- New York City Mayor Bill de Blasio touted a drop in the number of new coronavirus patients in the hospital and other key virus tracking data, saying the city was having a "very good day."
- But de Blasio hammered away at the need for city residents to maintain virus mitigation efforts, saying New York needed to see further progress in minimizing the number of infected people.
- De Blasio said there were drops in the number of new hospitalizations, in the number of people in an intensive care unit receiving treatment and in the percentage of people testing positive for Covid-19.
New York City Mayor Bill de Blasio on Monday said the city was having a "very good day" as the rate of new coronavirus cases and hospitalizations continues to fall.
But de Blasio hammered away at the need for city residents to maintain virus mitigation efforts, saying New York needed to see further progress in minimizing the number of infected people.
The number of new coronavirus hospitalizations and the percentage of people testing positive for Covid-19 in New York City have dropped, de Blasio said at a press conference. The total number of patients in intensive care has also fallen in recent days, he said.
There were 835 ICU admissions in NYC Health + Hospitals on Saturday, compared with 857 ICU admissions the day before.
There were 383 new hospitalizations on Saturday, down from 463 new admissions on Friday, he said.
Pointing to the decrease in the hospitalization rate, de Blasio said, "That's a really meaningful improvement. That's a step in the right direction."
The percentage of people testing positive for the virus in the city remains high, at 58.1%, but that fell from 59.2% on Friday, he said.
"This is a very good day," the mayor said.
De Blasio cautioned New York City residents against assuming that the one-day decrease in the numbers was a sign that they could ease off social distancing and other mitigation efforts.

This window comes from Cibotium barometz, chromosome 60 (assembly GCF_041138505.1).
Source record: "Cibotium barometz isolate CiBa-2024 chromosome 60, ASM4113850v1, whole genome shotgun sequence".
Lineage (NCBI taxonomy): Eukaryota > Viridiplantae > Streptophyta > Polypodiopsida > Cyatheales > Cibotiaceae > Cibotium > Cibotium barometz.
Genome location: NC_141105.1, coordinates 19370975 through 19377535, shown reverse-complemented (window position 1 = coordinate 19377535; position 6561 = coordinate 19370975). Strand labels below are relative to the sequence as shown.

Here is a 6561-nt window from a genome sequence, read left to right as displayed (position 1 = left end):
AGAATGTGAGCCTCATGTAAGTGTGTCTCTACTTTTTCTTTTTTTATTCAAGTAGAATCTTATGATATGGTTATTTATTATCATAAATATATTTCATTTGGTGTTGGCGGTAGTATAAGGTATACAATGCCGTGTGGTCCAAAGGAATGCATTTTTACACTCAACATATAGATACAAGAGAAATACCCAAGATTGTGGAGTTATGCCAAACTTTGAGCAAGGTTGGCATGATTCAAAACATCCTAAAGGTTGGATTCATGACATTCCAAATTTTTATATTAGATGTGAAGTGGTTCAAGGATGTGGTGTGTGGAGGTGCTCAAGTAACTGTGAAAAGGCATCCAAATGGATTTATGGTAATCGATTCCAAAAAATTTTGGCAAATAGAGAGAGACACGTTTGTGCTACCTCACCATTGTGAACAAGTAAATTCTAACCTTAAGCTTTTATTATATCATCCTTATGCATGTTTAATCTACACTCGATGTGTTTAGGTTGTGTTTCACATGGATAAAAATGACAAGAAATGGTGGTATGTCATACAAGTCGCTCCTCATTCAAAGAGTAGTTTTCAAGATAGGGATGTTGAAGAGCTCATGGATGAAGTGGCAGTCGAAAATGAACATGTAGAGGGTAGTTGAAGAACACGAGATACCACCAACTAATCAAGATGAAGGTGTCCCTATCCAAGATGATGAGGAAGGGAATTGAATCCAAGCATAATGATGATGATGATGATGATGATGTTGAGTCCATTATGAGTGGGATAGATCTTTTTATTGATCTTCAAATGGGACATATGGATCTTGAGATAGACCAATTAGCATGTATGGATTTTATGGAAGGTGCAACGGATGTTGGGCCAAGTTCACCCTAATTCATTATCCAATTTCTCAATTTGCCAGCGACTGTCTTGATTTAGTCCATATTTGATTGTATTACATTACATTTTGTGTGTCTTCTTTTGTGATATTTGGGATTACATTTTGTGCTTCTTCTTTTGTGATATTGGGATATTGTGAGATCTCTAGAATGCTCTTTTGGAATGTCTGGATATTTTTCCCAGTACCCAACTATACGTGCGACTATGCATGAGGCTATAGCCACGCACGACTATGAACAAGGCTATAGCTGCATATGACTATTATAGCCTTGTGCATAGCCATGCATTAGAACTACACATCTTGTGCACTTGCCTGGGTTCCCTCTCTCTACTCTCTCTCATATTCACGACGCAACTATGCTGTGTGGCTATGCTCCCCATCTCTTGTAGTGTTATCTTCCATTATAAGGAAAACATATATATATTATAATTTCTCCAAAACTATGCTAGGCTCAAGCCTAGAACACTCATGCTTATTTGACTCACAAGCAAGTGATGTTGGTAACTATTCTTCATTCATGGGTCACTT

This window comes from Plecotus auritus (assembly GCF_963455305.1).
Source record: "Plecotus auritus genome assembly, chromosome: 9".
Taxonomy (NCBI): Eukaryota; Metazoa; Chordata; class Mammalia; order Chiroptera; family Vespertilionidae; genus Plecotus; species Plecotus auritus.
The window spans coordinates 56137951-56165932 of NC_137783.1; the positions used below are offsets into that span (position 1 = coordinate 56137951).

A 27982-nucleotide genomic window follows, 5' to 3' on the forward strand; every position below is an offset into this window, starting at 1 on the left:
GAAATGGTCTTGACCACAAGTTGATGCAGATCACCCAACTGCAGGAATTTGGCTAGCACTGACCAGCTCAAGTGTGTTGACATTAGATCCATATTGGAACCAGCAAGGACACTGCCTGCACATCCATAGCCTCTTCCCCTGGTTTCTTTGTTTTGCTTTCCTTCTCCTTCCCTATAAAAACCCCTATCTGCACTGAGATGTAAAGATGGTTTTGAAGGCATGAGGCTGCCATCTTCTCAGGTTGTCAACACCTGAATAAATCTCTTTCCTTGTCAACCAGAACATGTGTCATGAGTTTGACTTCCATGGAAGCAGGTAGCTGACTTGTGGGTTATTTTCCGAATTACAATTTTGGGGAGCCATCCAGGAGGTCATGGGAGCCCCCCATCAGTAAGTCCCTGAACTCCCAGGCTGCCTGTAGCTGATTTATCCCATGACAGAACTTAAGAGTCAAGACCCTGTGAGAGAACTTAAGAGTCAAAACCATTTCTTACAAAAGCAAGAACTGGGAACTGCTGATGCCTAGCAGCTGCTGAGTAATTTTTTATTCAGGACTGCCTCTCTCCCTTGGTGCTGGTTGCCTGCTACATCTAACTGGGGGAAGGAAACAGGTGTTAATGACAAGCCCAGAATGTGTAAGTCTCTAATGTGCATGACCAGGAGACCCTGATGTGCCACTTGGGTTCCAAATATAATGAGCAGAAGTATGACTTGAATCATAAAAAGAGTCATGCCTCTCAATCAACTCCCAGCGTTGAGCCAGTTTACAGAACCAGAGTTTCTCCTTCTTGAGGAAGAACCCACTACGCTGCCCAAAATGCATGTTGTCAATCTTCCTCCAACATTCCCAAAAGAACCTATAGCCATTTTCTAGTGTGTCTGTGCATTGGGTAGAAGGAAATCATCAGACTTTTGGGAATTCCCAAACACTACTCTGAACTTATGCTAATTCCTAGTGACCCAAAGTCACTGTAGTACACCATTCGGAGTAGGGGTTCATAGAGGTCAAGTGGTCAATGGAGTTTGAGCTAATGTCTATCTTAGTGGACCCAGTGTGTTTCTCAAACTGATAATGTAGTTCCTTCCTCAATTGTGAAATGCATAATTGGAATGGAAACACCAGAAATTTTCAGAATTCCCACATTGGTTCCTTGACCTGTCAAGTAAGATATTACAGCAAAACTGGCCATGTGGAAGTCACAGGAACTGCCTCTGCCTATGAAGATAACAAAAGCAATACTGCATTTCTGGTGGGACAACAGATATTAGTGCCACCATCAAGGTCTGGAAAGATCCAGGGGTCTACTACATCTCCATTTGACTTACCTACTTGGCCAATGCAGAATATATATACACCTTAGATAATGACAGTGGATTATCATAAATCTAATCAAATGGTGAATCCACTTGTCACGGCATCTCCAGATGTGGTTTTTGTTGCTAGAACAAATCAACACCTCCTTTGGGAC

"We want the numbers to go down a lot," he said.
"We've got to see them all move down in unison over a prolonged period of time to be able to get to that next phase where we have low-level transmission, and then we can start on the path to a more normal life."
The mayor said, "Every time you practice shelter-in-place, every time you practice social distancing you're reducing the spread of this disease."
Despite the encouraging news in some virus tracking data, New York City remains the epicenter of the Covid-19 outbreak in the United States, with 103,208 confirmed cases and at least 6,898 deaths attributed to the disease.
Referring to that grim toll, de Blasio called the pandemic the "greatest crisis of any kind in our lifetimes."
The mayor reiterated on Monday his plan to keep city schools physically closed for the remainder of this school year, which ends in June.
New York Gov. Andrew Cuomo, who has ultimate authority over such a decision, has said that plan is not a done deal.
"We have to protect our kids, our parents, our families and our educators," de Blasio said.
"The only way we can do that with assurance is to keep our schools closed. The only way we can help make sure that we actually get out of this horrible phase of this disease is to keep our schools closed."
De Blasio added: "Bottom line: The schools are not going to reopen."
The mayor also said that he had called on the Rent Guidelines board to freeze the rent for the more than 2 million city residents whose rental payments are stabilized, or tightly regulated, placing restrictions on how much their monthly payments can increase each year.
"We can't have a situation where folks just have no money and no way to pay," he said, adding that the city wants to avoid seeing "a massive wave of evictions" after the coronavirus crisis passes.
"This is unfortunately not just a health-care crisis, it's something worse. It's also the greatest economic crisis since the Great Depression," he said.
The mayor said that he was extending the suspension of alternate-side parking regulations, which require car owners in the city to move their vehicles from parking spots at different times and different days so that streets can be cleaned.
— CNBC's Noah Higgins-Dunn contributed to this article.